- April new home sales data mainly represent more of the same recent churn in data..
- The excitement over a beat in expectations is thus likely transitory with the potential exception of certain home builders.
- Interestingly, new home sales may be getting more concentrated around the median sales price.
Nothing like beating expectations to generate some excitement.
The U.S. Census Bureau and the U.S. Department of Housing and Urban Development (HUD) reported on Friday that new residential sales in April, 2014 were approximately "at a seasonally adjusted annual rate of 433,000." This number is in-line with the uptrend from the historic lows set just over three years ago, but it is down 4.2% year-over-year. March numbers were revised upward from 384,000 to 407,000, a pleasant surprise.
The graphs below show how in the grand scheme of things the small volatility in new home sales is largely noise compared to both the current meager 3-year uptrend and the colossal collapse from the previous cycle.
New home sales are still lingering near post-recession highs and maintaining a meager uptrend from post-recession lows
New home sales are still nowhere near normal levels from previous housing cyclesSource: St. Louis Federal Reserve
Charts like these remind why I am much more interested in the potential for upside in housing rather than the well-known headwinds.
Even though April's report was like a whisper in the wind of the current churn of data, the new home sales number beat consensus "expectations" by about 8,000 or so homes. Surprisingly, this was enough to ignite a broad rally across homebuilder stocks. The rally helped the iShares US Home Construction (NYSEARCA:ITB) continue another bounce off what is starting to look like firming support at the 200-day moving average (DMA). One of the healthier charts among individual home buidlers is now Pulte Homes (NYSE:PHM).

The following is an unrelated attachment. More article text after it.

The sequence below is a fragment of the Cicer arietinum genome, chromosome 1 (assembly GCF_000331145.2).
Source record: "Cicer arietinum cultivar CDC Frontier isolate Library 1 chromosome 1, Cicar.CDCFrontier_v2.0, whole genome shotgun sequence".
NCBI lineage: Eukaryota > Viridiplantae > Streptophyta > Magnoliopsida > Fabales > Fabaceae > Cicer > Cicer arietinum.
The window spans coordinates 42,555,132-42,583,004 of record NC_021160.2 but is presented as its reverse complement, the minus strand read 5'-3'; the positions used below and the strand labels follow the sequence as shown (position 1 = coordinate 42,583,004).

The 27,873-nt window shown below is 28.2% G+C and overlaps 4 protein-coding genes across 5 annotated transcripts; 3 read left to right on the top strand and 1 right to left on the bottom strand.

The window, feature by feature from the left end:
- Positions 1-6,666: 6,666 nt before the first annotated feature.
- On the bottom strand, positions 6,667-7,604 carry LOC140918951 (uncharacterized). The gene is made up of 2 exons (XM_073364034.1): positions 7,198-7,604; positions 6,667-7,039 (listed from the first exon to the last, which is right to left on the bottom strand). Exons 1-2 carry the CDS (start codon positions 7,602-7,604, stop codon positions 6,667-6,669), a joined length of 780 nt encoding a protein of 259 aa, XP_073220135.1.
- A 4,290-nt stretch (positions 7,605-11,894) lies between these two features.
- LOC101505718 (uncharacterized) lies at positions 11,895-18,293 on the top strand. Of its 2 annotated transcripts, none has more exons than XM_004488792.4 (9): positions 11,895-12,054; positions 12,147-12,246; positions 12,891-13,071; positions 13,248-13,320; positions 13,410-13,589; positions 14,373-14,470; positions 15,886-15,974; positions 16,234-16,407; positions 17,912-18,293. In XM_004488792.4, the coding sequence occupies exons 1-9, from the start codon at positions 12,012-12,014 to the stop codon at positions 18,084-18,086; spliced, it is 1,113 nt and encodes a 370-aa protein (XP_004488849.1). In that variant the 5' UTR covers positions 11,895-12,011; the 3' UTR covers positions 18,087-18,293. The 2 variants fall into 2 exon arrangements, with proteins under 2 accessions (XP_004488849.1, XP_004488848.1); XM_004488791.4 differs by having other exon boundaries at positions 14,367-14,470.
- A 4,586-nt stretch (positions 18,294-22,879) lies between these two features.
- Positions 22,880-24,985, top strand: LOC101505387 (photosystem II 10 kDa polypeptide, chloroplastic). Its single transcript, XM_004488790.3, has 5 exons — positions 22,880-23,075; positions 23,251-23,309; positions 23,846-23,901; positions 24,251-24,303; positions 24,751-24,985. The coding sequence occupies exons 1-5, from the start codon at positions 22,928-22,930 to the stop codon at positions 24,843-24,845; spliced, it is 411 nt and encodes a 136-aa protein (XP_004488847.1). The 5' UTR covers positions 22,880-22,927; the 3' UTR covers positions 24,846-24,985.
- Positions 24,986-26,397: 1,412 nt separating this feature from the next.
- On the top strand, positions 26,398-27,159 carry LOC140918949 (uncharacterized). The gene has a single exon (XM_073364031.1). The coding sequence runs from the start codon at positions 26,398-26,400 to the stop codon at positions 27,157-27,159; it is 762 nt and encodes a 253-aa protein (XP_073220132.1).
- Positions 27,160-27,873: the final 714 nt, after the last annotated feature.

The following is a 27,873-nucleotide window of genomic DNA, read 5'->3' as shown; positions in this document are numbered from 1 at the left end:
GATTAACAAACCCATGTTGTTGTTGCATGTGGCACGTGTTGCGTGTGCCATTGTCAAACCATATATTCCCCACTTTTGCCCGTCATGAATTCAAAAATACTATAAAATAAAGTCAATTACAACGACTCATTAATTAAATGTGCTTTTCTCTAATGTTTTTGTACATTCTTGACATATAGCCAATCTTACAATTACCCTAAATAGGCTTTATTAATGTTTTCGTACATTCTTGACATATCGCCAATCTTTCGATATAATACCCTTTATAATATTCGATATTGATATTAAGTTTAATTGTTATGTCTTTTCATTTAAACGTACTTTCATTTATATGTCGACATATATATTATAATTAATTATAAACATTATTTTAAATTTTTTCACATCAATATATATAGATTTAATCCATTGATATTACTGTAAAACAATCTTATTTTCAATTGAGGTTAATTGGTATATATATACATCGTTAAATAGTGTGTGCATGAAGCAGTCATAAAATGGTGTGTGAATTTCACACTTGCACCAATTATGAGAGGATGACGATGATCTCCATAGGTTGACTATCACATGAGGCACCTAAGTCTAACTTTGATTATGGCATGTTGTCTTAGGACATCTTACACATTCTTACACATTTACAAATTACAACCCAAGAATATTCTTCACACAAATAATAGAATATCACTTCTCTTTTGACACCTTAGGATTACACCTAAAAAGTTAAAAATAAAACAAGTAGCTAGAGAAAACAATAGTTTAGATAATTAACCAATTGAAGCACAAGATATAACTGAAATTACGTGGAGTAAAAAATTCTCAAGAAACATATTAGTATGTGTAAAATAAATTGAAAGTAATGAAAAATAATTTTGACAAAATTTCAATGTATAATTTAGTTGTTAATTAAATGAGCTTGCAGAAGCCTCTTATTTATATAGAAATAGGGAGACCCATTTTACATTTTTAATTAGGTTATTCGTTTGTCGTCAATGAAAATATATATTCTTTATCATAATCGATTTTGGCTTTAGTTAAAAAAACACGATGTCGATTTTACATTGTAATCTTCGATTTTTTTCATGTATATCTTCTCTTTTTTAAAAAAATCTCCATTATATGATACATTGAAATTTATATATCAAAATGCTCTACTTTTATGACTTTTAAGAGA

Support holds firm for ITB
A breakout may actually be underway for Pulte HomesSource: FreeStockCharts.com
This pop in home builder stocks is only remarkable because sentiment had notably soured on the 2014 spring selling season. I am doubting the gains will be sustained, and stocks will likely settle back into the current churn…at least absent catalysts which contain new news. (Note that the increasing complacency in the general stock market and global financial markets presents a major caveat to my relatively sanguine perspective on the U.S. housing market).
To wit, there was nothing remarkable in the other data points in the new home sales report. Inventory as represented by monthly supply is still stuck in the 5 to 5.6 range established last July when the housing market began cooling off. As widely expected by homebuilders since late last year, home prices continue to moderate slightly in 2014. April's $275,800 median price is down 1.3% year-over-year. As I showed in an earlier post, the price moderation is contributing to a healthy rebound in housing affordability. These dynamics are welcome and should allay (at least SOME) lingering fears of a housing bubble. Note that the median price is still up 17% from 2 years ago.
Adding to my sense that April's data are more noise than information is that new home sales around the median price - from $200,000 to $400,000 - were flat to slightly up, representing 58% of all new home sales. This concentration is the second highest since at least 2012 (only May, 2013 was more concentrated). Last April, these homes represented 52% of all new home sales. All the small year-over-year losses in sales came from the tails of the price distribution where sales are the smallest.
I think what is more interesting to follow as I wait for the current month-to-month churn in the data to resolve itself is what is happening in certain local markets and the research into demographic trends. The last few weeks have provided some particularly interesting data. Moreover, global housing markets are providing sticky challenges for monetary policy as it is becoming increasingly clear that housing markets have distinctly divided into the haves in major metro areas with robust economies and the rest. I hope to cover these developments in the coming days and weeks.
Be careful out there!
Additional disclosure: I am long ITB through call options.